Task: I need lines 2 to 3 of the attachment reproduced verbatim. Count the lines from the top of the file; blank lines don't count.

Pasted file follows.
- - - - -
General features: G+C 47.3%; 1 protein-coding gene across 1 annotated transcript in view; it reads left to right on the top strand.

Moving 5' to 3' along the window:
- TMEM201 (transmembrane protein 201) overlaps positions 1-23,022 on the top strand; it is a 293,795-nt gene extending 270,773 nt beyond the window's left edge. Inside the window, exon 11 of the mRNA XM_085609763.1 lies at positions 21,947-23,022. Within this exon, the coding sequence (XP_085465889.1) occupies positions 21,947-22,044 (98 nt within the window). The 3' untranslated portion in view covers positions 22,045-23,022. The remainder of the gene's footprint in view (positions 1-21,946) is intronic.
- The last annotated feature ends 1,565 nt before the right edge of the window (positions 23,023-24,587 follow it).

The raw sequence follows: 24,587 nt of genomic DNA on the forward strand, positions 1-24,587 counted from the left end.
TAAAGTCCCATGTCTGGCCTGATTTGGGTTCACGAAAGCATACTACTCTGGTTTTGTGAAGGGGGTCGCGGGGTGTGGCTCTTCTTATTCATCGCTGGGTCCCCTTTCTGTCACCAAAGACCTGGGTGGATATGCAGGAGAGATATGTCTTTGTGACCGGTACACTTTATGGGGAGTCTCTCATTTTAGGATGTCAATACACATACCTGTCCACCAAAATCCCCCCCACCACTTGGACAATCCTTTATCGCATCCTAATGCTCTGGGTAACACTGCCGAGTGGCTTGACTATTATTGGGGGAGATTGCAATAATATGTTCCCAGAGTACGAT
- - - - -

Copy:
Moving 5' to 3' along the window:
- TMEM201 (transmembrane protein 201) overlaps positions 1-23,022 on the top strand; it is a 293,795-nt gene extending 270,773 nt beyond the window's left edge. Inside the window, exon 11 of the mRNA XM_085609763.1 lies at positions 21,947-23,022. Within this exon, the coding sequence (XP_085465889.1) occupies positions 21,947-22,044 (98 nt within the window). The 3' untranslated portion in view covers positions 22,045-23,022. The remainder of the gene's footprint in view (positions 1-21,946) is intronic.